Way before Hillary Rodham Clinton, there was Victoria Woodhull...
What links free love, Wall Street, and the Communist Manifesto?
Or should I say: who?
Victoria Woodhull, the first ever woman to run for President of the United States, was born today in 1838.
Hailing from the town of Homer, Ohio, her life really was an odyssey, the sort you only find in liberation movements.
Woodhull inspired and worked alongside the many suffrage campaigners who eventually won the right to vote for women.
In fact, Woodhull was the “first woman” to do a lot of things – not just run for president!
With her sister, she became the first woman to work as a stockbroker, and one of the first to found a newspaper, Woodhull & Claflin’s Weekly.
But despite her Wall Street escapades, Victoria Woodhull was a devotee of radical politics.
Best known for her suffrage activism, she was also a socialist and a campaigner for African American civil rights.
Woodhull was a member of Karl Marx’s First International organisation, and it was her paper which printed the first English translation of the 1848 Communist Manifesto – one of the most famous texts in modern history.
Victoria Woodhull, photographed in the 1860s.
For Woodhull, socialism and feminism were indivisible. In 1896, she wrote:
“…suffrage is only one phase of the larger question of women’s emancipation. More important is the question of her social and economic position. Her financial independence underlies all the rest.”
She was also a courageous advocate of women’s rights and sexual autonomy. A ‘Free Lover’ in the language of the day, she argued:
“I have an inalienable, constitutional and natural right to love whom I may, to love as long or as short a period as I can; to change that love every day if I please, and with that right neither you nor any law you can frame have any right to interfere.”
Politically, this came with a commitment to fight existing divorce laws in the US, which were obscenely restrictive on the freedom of women to exit marriages.
Unsurprisingly, Woodhull was also an early campaigner for women’s suffrage in America.
In 1871, she argued the case directly to the House Judiciary Committee, making her the first woman to petition Congress in person.
She made the argument that the 14th and 15th Amendments of 1870, which had been intended to give full civil and voting rights to black freedmen, also enfranchised American women.
“Women are the equals of men before the law, and are equal in all their rights.”
Woodhull’s speech was a hit with the movement, inspiring thousands of women across the United States to campaign for the vote.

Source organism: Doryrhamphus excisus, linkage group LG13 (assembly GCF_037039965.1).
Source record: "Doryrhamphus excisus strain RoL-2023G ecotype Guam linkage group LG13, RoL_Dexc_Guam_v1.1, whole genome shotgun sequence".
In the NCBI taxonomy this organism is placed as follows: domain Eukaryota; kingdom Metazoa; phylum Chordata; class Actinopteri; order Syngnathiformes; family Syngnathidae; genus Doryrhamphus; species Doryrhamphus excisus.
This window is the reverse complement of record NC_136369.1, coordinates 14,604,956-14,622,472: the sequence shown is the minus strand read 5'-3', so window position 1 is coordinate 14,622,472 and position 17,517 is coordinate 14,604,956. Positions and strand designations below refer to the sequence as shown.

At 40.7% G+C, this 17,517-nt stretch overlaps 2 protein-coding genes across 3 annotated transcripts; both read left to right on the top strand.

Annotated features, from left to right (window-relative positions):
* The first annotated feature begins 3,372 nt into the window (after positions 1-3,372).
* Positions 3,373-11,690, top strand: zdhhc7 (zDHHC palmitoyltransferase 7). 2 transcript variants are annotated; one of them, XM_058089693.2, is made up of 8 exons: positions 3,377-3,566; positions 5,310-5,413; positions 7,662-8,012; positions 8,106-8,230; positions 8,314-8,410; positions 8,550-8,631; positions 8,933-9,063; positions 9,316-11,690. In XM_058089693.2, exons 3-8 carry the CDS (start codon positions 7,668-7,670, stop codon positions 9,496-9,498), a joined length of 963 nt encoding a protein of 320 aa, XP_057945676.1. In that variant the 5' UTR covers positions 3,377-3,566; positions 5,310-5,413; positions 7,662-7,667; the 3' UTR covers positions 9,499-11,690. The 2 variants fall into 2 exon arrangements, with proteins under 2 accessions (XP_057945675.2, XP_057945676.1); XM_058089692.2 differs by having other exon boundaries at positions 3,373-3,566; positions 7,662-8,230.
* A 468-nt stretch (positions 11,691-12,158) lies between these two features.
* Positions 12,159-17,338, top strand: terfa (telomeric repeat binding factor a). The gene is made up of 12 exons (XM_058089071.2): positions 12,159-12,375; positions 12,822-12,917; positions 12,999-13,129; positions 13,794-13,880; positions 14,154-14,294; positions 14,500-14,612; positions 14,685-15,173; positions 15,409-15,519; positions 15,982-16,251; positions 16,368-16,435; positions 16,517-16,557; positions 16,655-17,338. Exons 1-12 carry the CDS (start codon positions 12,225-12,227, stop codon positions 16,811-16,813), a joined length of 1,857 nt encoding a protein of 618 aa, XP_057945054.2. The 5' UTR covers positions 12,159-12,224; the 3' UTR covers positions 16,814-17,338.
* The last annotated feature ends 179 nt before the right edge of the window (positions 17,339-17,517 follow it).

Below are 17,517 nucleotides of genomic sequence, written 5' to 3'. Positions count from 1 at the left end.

A year later, she stepped things up a gear. Because Woodhull didn’t just want the vote: she wanted women to be fully engaged participants in the political system.
Emma Goldman was another campaigner who saw feminism and socialism as indivisible.
On 10 May 1872, she was nominated by the newly-formed Equal Rights Party for the Presidency of the United States of America.
The Convention also nominated Frederick Douglass as Woodhull’s running mate.
Although Douglass knew nothing of this and took no part in the campaign, it was an important move by Woodhull and her allies in the context of post-Civil War feminism.
Whereas certain suffragists broke with the black radical movement after African American men were enfranchised (momentarily, as it turned out) in 1870, Woodhull remained committed to the coalition between feminism and anti-racism.
Her presidential campaign faced a barrage of sexist mudslinging in the press. They were up against the full powers of the patriarchal state – including the law.
Woodhull was actually thrown in prison for a few months when a supposedly ‘obscene’ article was published in her newspaper about Henry Ward Beecher’s adulterous affairs.
Beecher – an outspoken reactionary – had regularly attacked Woodhull’s commitment to ‘free love’, so when she discovered that he had been having an affair, of course she had to point out his hypocrisy.
The authorities used this as an excuse to keep Woodhull in prison over election day.
Although she had become the first woman to run for president, the election result was less remarkable. US Grant won a second term and Woodhull’s vote share was minimal.
It would be another 150 years until a major US party nominated a woman for the presidency.
But Woodhull’s life wasn’t one of political failure. She did the hard and courageous work of movement-building for feminism, civil rights, and socialism in the US.
By the time she died in 1927, women’s right to vote had been in the Constitution for nearly a decade.
Key dates in Woodull's life:
- 23 September 1838: Victoria California Claflin (later Claflin Woodhull) is born in Homer, Ohio
- 1853: Marries Canning Woodhull
- 1861-5: US Civil War
- 1866: Having divorced Canning, Victoria married Colonel James Harvey Blood, a veteran of the Union Army and fellow political radical
- 1870: Victoria Woodhull and her sister, Tennessee Claflin, open a brokerage firm on Wall Street. Extremely successful, they became known as the “Queens of Finance”
- 14 May 1870: Woodhull and Claflin found a newspaper, Woodhull & Claflin’s Weekly, which reached a national circulation of 20,000 at its peak
- 1871: Woodhull argues for women’s suffrage at the House Judiciary Committee
- 10 May 1872: Woodhull is nominated for the Presidency by the Equal Rights Party Convention in New York
- 2 November 1872: Woodhull is imprisoned for publishing an ‘obscene’ article exposing the infidelity of Henry Ward Beecher
- 5 November 1872: US Presidential Election – US Grant is re-elected as the Republican candidate
- August 1877: Having divorced Colonel Blood, Woodhull moved to England, where she spent the rest of her life. She became committed to the reform and improvement of rural education there
- 9 June 1927: Woodhull died at the age of 88